“Pop, notice anything about the landscapers here?”
“What about ‘em?”
“None of them are beaner.”
“Haha. You’re right, mijo. It’s a trip.”
As a Mexican American, I get to use the word beaner. Deal with it. And yes, Pittsburgh, PA lacks Mexicans. Now, I’m not saying that’s a bad thing, just more of an observation that is noticeable for someone born and raised in San Jose, CA. I say that because I left Cali in search of different. And different is what I found.
If you’ve never lived in California then it makes sense that you’re not used to seeing such a level of Latin American culture – almost everywhere you go in the state, especially its main cities. And as a Californian, it’s easy to forget that there are places different from California and the melting pot it is, even if this diverse pool has people of all color trying to stay afloat against some of the highest rents, housing prices, and costs of living.
I also don’t speak Espanol (dios mio, indeed). Thus, I never felt accepted by my own people. Growing up this way was not without its benefits, however, because in order to be different you, you know, have to be different. The Mexicans I know are still victim to the culture and group think. There’s a reason why so many of them end up as landscapers and construction workers and it is not always due to lack of opportunity. A cultural revolution is needed – but that’s for another post.
Anyway, back to Pittsburgh. Last I checked, the Hispanic population was estimated at 2 %. That’s about 8,000 people. Barely enough for a proper fiesta. And besides the lack of Hispanic landscapers and Latinos in the streets, the lack of businesses remains the most obvious. That means less tacos and burritos and, most importantly, less tamales. As a hamburger lover I don’t mind as much. However, it is frustrating when the cravings and nostalgia hit.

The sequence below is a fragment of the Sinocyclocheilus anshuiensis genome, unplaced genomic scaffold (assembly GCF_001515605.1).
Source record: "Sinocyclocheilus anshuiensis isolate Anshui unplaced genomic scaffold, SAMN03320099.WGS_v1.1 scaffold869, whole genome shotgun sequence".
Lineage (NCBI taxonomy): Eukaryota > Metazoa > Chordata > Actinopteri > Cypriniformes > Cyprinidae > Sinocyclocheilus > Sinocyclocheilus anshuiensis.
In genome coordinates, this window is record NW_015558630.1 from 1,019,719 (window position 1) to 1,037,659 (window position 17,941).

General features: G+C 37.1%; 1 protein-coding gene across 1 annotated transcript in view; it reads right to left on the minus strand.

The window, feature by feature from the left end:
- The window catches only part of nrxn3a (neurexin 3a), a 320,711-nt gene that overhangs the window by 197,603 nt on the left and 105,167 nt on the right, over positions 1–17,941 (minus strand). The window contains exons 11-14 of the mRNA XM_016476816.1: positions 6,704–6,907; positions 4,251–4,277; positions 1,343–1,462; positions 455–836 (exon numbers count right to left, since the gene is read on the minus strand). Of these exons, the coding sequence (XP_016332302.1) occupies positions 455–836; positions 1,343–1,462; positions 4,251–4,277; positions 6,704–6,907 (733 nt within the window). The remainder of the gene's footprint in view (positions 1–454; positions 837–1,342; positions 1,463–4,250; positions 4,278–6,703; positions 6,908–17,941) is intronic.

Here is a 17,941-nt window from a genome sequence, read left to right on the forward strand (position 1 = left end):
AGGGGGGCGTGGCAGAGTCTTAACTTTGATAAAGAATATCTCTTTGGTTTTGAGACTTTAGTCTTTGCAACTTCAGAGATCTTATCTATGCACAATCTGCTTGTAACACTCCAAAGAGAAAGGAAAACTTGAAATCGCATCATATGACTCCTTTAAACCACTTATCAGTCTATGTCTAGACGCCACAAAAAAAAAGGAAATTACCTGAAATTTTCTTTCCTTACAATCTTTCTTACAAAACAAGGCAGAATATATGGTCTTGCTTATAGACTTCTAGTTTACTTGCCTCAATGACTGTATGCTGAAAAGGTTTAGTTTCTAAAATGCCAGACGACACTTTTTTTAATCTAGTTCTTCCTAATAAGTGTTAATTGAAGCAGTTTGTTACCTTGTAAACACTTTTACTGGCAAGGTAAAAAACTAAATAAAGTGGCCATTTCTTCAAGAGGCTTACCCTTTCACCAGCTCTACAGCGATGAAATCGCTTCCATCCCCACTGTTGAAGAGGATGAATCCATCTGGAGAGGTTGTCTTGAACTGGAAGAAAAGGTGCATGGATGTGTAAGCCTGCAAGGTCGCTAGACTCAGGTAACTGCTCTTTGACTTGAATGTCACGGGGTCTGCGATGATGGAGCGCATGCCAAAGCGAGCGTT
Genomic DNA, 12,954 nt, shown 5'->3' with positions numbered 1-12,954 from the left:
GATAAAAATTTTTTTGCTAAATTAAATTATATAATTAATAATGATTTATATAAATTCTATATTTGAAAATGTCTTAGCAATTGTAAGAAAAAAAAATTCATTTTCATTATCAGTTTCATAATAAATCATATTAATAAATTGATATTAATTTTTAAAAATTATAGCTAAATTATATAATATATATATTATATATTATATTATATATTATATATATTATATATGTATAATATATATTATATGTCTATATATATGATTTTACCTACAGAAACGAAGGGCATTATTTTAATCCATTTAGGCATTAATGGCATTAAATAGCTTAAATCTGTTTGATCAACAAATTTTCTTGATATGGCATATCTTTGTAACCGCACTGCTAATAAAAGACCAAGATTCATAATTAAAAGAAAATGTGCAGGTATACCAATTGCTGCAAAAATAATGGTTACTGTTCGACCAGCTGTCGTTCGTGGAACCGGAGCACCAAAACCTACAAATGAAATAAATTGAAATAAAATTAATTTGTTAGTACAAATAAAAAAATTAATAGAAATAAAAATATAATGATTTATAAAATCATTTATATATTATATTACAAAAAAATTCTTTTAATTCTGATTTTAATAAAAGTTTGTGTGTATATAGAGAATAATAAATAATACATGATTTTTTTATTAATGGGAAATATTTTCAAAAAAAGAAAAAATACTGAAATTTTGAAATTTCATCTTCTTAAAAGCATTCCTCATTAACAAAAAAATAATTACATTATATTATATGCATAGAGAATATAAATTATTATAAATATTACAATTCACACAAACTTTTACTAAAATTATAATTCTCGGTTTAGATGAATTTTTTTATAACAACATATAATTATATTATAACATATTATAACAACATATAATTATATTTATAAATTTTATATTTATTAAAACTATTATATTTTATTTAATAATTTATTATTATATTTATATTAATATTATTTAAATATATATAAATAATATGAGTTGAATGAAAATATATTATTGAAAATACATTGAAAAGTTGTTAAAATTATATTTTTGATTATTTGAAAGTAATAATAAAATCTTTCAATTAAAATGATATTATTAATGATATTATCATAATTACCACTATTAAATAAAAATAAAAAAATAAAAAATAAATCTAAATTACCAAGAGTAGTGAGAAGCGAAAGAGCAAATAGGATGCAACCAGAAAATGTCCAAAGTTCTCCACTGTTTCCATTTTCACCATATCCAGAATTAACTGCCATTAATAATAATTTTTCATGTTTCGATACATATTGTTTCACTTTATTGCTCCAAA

Sometimes I just want to walk by a Mexican neighborhood similar to the ones I grew up around, with its poor residents with silver-capped teeth, tiendas with piñatas hanging outside, old men pushing paleta carts, numerous taquerias serving tacos de cabeza and other rare flesh, the flea markets, and, of course, the panaderías.
Still, it’s not bad to live outside your comfort zone – not that the Mexican American way of life was mine. But for many it is. So, if you’re a beaner who doesn’t need to fear ICE, then flee California and experience other cities. Instead of Mexican food you too can enjoy more Polish food and dishes with Heinz ketchup as the main ingredient. Yeah.
Sure there’s not as much sun, but if you’re naturally darker than my conquistador flesh, then what’s the problem? Just don’t forget your winter coat.